Canary Islands-based organization Opciónate has played a part in the promotion of women and girls’ rights in Guinea-Bissau by providing technical consultancy services that will help cement the mechanisms of the Care and Support Network for Women Victims of Gender-Based Violence in the African country.
The initiative has been put into action by Portuguese organization Fundação Fé e Cooperação (FEC) within the framework of project ‘We take care of our lives. Women-Emancipation and rights of girls and women in Guinea-Bissau’, financed by the European Union, Camões-Instituto da Cooperação e da Língua and Kindermissionswerk and implemented jointly by Italian NGOs Mani Tese and Engim in partnership with FEC.
The project was conceived to promote and guarantee the rights of Guinean women and girls as a way to ensure compliance with the UN Convention on the Elimination of All Forms of Discrimination against Women, which has been ratified by 186 countries.
From February 15 to March 27, 2021, Opciónate’s local team in Guinea Bissau conducted interviews with 37 local actors (17 women and 21 men) in the capital, Bissau, and in four other regions in the country’s South –Tombalí and Quinara–, and West –Gabu and Bafatá.
A total 47 tabankas (villages) were covered, having surveyed several civil organizations –key players in the prevention and fight against gender-based violence–, State owned agencies such as the Institute for Women and Children (IMC), the Legal Aid Centres (CAJ) and Guardianship Centres and national entities, as well as social communication bodies.
These interviews and questionnaires have provided valuable information to substantially improve and harmonize documents and instruments for the assistance, referral, support and protection of victims.
Respondents claimed that the Government should create mechanisms and design strategies for the sustained use of these instruments by the institutions working in the care and protection areas.
Furthermore, one hundred percent of the people surveyed stated that already in place national regulations and policies should be effectively enforced and that the State administration, a signatory to the Conventions, must create the basic conditions to ensure compliance with international commitments and support management of these centers.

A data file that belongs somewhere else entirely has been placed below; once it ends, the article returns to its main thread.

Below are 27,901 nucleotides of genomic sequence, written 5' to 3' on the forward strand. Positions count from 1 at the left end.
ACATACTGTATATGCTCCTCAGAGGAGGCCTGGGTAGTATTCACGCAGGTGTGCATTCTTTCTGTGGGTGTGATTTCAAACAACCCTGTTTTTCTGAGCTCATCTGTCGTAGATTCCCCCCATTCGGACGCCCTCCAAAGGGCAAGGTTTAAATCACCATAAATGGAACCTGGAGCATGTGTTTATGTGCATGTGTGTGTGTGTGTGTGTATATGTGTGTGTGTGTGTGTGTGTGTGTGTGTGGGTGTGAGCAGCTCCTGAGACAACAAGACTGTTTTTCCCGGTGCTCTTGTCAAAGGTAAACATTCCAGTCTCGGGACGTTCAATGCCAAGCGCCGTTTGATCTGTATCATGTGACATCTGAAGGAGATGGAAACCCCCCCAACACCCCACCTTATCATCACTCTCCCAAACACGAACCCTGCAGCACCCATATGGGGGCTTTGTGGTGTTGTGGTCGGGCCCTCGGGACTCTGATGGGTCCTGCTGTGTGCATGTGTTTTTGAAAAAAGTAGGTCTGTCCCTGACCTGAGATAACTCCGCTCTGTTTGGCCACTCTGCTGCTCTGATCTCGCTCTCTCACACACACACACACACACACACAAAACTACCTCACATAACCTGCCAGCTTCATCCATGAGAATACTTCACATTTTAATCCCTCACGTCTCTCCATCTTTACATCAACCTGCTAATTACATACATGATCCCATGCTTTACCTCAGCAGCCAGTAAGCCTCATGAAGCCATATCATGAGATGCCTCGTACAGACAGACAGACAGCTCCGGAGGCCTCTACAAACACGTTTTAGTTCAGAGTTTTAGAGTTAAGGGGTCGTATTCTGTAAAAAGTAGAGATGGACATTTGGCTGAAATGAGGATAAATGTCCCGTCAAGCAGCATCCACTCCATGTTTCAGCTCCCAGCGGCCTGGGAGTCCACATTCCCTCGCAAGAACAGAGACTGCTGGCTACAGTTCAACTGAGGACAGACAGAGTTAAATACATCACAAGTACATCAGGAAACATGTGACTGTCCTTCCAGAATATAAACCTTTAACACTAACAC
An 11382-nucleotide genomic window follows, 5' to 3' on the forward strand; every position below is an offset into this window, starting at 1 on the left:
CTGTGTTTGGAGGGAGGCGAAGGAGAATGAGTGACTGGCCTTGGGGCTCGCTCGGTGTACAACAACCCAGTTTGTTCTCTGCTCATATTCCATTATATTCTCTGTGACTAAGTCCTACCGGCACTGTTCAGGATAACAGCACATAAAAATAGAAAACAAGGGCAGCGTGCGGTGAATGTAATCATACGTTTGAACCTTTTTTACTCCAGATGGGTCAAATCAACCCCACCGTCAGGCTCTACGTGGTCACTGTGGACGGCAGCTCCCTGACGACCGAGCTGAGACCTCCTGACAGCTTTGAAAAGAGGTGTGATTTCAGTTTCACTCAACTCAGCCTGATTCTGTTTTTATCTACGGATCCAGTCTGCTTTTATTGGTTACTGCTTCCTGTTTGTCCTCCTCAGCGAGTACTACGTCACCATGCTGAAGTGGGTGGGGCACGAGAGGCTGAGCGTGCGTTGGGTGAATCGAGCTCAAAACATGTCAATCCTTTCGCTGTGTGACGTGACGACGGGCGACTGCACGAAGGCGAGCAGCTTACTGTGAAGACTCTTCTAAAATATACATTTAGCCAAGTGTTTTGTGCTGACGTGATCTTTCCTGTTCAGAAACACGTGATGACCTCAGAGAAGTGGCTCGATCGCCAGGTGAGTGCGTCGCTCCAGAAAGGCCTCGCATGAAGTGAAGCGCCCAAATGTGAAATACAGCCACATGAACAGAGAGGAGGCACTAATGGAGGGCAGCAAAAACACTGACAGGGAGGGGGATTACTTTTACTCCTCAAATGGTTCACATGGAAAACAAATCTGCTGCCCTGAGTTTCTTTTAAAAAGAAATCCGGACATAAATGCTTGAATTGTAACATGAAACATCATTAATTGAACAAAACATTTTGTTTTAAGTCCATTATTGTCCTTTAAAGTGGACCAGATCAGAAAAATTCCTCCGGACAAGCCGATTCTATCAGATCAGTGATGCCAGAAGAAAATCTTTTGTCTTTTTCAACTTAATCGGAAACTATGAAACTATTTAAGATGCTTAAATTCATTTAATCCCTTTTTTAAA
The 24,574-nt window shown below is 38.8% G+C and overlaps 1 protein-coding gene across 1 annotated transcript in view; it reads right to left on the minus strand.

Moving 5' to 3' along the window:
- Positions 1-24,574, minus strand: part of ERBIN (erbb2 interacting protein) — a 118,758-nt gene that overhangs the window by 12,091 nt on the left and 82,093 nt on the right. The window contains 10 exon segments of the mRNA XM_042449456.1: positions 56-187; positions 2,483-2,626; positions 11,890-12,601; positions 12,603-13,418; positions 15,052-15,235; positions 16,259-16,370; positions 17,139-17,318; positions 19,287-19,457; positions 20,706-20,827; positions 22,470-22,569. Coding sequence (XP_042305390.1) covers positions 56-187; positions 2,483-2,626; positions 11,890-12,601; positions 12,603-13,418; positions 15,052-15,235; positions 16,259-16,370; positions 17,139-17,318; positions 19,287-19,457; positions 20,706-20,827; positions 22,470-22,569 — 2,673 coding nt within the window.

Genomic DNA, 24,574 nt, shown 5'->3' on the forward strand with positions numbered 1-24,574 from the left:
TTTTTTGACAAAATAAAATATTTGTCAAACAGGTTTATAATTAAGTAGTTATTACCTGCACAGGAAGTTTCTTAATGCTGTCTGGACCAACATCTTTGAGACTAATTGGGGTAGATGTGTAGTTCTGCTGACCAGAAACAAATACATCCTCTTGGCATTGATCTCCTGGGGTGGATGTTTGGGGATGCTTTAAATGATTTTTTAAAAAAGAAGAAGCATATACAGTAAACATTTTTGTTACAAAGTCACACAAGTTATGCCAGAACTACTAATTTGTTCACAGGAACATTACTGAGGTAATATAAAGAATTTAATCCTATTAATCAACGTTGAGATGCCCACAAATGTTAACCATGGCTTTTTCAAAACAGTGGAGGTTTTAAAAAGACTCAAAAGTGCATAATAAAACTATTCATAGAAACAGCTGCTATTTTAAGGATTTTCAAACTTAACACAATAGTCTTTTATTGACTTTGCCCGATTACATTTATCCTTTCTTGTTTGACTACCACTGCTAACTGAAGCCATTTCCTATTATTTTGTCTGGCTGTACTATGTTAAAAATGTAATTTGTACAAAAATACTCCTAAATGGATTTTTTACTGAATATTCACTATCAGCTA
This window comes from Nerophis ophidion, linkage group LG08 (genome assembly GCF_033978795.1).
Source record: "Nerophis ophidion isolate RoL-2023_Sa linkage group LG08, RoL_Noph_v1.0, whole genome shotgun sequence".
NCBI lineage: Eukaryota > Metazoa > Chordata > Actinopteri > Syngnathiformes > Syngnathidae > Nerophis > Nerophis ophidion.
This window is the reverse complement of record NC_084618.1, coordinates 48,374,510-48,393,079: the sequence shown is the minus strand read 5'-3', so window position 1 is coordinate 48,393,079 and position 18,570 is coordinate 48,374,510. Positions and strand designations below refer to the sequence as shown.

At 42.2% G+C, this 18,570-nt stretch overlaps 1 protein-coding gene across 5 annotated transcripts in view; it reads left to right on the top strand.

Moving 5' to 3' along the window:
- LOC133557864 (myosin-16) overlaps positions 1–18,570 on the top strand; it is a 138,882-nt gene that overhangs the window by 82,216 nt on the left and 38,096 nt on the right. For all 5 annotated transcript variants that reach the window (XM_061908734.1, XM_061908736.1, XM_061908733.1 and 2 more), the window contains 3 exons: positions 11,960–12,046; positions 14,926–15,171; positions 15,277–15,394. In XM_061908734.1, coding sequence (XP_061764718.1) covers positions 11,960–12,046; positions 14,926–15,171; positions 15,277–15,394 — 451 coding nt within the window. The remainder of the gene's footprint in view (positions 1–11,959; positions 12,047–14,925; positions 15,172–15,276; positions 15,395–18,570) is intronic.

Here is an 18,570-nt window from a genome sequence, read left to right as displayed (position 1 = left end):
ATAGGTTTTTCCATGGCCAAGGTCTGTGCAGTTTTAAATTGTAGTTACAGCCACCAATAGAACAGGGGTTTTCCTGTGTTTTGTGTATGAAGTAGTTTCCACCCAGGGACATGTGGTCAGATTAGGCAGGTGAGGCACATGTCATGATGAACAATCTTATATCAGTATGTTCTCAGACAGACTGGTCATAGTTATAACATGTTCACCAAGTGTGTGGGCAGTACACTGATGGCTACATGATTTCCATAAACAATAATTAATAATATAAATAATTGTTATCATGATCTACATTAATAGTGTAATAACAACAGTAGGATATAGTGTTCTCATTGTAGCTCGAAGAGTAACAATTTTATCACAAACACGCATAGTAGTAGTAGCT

From the interviews and questionnaires conducted, it can also be concluded that the instruments created within the framework of the project, although insufficient, are fundamental to ensure a basic status for victims and should exist and be upgraded, and also, the fundamental role they play in categorizing and registering cases from an administrative standpoint.
Therefore, challenges reside in the prevention of gender-based violence via systematized efforts to build awareness and promote the socio-economic independence of women, but also in enabling better access to reporting, protection measures and reintegration of victims.
Systematization of results
The work included the systematization and harmonization of the data generated towards its integration in the Regulations of the Centre for the Protection of GBV Victims in Guinea Bissau.
Additionally, over the two-month period a comparative review of legislative frameworks was conducted, including national (legislation and policies) and international binding documents (conventions and protocols) on gender-based violence from 5 Portuguese-speaking African nations: Angola, Cape Verde, Guinea-Bissau, Mozambique and Sao Tome and Principe. This research concluded with the drawing up of a report on the systematization of policies and legislation on gender-based violence.
Regulations and national policies have led to strengthened relations among public institutions in all countries involved, civil organizations, agencies and international partners for the purposes of building strategies to fend off gender-based violence.